He wrote his email on a scrap of paper. I lost it. This too is a thing I nnot explain. I tucked it refully away in my purse. I am not prone to losing things.

And yet it is gone.

I could find him. I know what street the store was on, I n find it on facebook, on instagram.

But I am not sure that I would find the magic of a bookstore, it’s light spilling on to the street. And Manuel. Standing behind the counter, ready to talk.

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rry you With Me

I tell people that politics is a family sport. My grandfather, my mother, me. I apparently (I don’t remember this) door knocked in my first election when I was 5.

I don’t remember the first one, but I remember many after that. I remember politil conventions, I remember rallies, I remember, well at least three dedes of it. I’ve never been an official agent, I’ve never been a mpaign manager. There’s literally nothing else I’ve not done.

I’m serious. Door knocked. lled. Stuffed envelopes, dropped leaflets, hosted coffee parties, donated.

As I work on typing this, I’m also sending texts for the NDP. Yes, that’s right, if you’ve gotten a text from Tim with the NDP, it may have been me. (Aren’t we all a bit Tim?)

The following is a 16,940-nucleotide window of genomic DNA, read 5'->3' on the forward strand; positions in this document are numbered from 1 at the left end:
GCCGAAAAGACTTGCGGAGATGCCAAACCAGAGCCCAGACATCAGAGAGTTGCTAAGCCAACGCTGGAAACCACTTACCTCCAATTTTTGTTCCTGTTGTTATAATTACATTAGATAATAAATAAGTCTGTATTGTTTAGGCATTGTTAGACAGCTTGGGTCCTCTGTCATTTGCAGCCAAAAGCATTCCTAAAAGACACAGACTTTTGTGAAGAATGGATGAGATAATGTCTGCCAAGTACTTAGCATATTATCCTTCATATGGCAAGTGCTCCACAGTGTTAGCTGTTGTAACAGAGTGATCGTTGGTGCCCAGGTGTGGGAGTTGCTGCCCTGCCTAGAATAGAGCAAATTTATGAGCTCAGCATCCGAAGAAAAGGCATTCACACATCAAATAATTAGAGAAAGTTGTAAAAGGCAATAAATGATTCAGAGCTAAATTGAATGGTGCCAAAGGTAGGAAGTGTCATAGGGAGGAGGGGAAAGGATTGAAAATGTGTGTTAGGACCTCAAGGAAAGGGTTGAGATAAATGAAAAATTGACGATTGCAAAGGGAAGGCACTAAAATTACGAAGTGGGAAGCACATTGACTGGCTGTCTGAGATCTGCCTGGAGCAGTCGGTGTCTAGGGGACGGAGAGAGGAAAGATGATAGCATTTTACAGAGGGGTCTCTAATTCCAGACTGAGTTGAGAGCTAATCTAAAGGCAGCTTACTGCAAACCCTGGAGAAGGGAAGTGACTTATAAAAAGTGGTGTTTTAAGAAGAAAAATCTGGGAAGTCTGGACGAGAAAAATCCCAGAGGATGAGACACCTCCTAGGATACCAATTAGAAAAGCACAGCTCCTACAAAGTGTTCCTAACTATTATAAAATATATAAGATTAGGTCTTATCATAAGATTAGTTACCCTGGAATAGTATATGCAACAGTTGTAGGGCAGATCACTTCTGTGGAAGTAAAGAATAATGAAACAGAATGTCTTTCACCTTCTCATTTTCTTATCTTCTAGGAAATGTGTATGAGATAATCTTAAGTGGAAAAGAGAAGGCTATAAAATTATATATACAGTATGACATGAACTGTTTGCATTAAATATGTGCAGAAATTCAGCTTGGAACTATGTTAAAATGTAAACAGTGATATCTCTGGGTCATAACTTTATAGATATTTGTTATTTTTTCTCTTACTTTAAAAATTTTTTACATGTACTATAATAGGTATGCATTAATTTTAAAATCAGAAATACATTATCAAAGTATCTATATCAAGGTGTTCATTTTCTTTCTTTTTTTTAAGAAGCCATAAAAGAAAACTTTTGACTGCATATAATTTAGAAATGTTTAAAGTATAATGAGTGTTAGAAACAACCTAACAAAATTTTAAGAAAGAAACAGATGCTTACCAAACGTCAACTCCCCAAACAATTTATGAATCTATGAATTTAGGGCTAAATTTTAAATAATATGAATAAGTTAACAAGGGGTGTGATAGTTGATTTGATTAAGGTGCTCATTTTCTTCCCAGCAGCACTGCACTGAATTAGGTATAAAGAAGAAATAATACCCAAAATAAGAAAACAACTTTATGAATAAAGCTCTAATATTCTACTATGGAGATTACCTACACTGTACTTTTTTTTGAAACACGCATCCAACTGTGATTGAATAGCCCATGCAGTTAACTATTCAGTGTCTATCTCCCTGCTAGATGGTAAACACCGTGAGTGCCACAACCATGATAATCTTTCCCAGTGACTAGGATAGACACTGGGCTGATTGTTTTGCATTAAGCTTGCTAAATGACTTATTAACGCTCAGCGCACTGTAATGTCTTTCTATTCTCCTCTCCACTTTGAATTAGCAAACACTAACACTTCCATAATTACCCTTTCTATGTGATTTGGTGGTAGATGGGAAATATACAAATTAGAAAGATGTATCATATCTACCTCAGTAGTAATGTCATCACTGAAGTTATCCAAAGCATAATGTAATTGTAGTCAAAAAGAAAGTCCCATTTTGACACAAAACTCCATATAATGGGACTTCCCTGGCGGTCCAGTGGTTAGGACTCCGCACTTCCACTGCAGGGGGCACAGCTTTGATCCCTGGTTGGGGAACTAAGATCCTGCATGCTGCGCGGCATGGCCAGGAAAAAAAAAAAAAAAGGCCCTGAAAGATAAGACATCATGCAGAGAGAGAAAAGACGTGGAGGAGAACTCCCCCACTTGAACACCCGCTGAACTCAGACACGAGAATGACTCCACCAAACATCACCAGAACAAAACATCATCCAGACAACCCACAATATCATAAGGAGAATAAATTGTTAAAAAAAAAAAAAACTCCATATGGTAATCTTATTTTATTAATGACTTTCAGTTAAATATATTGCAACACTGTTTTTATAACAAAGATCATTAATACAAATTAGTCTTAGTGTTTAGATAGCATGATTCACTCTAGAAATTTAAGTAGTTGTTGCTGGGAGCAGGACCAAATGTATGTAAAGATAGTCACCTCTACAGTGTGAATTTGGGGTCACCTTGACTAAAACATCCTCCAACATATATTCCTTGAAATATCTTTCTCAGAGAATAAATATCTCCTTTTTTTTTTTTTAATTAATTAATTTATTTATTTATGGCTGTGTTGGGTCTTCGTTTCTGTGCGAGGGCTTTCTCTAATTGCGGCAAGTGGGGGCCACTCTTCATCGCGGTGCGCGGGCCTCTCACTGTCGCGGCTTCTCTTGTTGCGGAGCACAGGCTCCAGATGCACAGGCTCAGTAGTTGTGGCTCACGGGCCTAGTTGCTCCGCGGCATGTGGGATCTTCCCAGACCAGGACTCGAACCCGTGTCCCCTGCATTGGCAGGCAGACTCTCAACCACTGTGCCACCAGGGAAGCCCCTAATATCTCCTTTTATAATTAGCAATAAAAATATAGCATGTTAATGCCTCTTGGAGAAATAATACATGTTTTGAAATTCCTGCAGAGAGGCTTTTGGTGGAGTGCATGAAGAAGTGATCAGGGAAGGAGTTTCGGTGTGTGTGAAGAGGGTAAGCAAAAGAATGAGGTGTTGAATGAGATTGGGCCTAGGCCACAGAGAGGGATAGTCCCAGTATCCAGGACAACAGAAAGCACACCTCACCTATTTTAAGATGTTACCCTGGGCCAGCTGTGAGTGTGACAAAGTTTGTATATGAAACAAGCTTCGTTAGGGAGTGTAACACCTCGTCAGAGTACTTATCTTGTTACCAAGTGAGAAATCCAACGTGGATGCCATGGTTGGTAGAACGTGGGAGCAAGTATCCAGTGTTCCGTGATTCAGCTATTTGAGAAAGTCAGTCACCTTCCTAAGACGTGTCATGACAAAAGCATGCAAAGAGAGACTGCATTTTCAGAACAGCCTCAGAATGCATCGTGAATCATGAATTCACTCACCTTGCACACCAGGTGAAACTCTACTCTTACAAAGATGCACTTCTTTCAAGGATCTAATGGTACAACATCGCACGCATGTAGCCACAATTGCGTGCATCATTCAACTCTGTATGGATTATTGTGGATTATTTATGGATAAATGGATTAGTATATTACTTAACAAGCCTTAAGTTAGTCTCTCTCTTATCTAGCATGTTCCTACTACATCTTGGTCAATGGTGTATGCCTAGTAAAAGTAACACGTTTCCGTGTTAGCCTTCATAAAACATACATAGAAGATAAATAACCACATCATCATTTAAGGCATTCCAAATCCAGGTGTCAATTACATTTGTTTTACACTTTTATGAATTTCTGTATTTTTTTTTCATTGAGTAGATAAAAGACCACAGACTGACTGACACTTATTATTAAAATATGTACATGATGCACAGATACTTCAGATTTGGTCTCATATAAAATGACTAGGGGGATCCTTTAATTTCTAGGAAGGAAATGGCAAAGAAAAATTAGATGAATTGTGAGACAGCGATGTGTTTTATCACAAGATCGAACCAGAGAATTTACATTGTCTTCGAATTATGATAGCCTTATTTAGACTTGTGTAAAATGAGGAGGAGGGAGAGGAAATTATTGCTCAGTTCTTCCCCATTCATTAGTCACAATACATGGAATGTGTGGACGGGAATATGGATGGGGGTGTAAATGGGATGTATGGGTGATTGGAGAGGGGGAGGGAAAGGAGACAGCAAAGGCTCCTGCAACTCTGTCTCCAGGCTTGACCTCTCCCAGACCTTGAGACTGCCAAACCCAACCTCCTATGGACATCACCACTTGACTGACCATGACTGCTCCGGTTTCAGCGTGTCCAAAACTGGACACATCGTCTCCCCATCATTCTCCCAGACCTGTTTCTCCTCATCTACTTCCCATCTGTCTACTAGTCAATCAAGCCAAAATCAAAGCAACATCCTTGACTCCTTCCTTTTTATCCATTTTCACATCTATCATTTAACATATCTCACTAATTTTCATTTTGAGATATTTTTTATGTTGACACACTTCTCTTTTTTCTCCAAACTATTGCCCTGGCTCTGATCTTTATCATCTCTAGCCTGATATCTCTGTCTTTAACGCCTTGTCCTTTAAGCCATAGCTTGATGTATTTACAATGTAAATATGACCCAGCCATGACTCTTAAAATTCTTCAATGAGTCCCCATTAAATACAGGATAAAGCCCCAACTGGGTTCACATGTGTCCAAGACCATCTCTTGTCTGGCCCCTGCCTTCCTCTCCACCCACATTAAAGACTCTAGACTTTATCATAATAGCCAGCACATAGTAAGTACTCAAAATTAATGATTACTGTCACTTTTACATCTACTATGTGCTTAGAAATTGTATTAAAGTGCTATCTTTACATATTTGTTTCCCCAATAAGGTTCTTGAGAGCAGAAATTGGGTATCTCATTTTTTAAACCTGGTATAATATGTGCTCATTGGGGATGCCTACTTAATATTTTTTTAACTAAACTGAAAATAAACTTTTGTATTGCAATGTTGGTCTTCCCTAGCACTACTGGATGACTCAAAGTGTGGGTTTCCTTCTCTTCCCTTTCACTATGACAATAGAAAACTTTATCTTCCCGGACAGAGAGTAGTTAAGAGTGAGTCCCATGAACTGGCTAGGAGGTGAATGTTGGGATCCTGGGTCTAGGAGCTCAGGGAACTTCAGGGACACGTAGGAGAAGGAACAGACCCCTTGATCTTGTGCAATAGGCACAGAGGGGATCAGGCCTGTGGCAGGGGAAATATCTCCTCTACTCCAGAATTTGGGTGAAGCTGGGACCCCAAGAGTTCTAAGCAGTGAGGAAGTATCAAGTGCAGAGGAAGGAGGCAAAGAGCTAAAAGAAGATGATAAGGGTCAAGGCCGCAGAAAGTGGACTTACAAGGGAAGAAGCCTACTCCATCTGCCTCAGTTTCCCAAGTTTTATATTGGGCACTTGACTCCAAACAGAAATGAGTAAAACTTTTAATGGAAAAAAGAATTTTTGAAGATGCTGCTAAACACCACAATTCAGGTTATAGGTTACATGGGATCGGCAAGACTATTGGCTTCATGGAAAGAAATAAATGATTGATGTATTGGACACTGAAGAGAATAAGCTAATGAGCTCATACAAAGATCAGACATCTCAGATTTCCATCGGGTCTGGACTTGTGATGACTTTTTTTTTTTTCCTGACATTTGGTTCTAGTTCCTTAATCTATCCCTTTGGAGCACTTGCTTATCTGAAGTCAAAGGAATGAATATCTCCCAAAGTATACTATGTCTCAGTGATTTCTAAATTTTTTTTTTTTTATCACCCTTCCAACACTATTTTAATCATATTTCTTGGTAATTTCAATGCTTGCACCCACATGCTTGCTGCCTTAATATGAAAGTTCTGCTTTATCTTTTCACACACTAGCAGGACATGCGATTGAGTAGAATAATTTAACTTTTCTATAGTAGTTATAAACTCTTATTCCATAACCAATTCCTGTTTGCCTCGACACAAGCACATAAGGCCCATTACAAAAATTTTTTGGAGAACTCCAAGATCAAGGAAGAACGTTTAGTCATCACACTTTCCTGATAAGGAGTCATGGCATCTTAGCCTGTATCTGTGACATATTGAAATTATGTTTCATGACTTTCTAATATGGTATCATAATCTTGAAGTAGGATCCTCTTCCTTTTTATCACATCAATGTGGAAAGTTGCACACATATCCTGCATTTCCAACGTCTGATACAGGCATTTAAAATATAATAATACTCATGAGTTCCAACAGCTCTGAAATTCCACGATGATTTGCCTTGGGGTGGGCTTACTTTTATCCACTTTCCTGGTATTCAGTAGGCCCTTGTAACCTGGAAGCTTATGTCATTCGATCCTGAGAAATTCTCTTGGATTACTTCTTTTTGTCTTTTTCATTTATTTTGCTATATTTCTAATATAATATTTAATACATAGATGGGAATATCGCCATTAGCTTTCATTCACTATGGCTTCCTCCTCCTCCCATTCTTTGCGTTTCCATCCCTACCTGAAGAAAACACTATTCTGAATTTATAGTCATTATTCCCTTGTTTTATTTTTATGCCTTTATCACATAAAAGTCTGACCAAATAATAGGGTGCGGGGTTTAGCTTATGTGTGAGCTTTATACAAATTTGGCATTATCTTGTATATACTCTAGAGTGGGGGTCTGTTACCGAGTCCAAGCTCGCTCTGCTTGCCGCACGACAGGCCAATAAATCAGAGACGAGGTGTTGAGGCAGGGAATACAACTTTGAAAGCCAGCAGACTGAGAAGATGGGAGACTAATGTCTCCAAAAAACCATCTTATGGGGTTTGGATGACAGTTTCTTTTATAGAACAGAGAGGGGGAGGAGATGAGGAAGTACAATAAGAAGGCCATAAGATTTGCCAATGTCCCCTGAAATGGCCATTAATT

I see children in the mpaign office, I saw them when I voted tonight.

I wanted this. I wanted to bring him to a mpaign, I wanted him to know that this mattered. That this is where he me from, that this was part of his history.

I wanted to tell him about his great great grandfather, to tell him about my mother, his grandmother. To tell him about the arguments beuse she dared to volunteer for Pierre Trudeau. I would tell him about the time his grandmother me for coffee and saw an NDP lawn sign. And the look. Oh, the look. I wanted the moment when politics stopped being a family business and beme his business. The moment when he supported someone I abhorred, and I told both of that it was important to participate.

I wanted that.

Gabriel died 11 years ago. In some ways, he died again today.

Posted in Baby Loss, Gabriel | 5 Comments

Winners and Losers

One of my colleagues asked me if I won.

n I tell you the truth?

A long time ago, a younger version of me stood in front of God and her friends and her family and promised until death do them part. A long time ago a man loved that young woman enough to make a life with her. To buy a house, to build traditions and create inside jokes. To dig gardens and decorate Christmas trees. Wash dishes and laundry. To bury his father and her mother and their child.

His father’s photo still hangs in the kitchen. His grandparent’s wedding clock hangs on the dinning room wall. Our son’s ashes sit on the shelf in the dinning room. 38 years worth of Christmases. 16 years of marriage. We grew up together and then we grew apart.

At about the same time, in buildings only a few blocks apart, a new title will be registered at Land Titles. Divorce paperwork will pass under a judge’s eyes and be signed. The courts will mail out the decree. Land Titles will send me a letter when they re-registered the title in my name.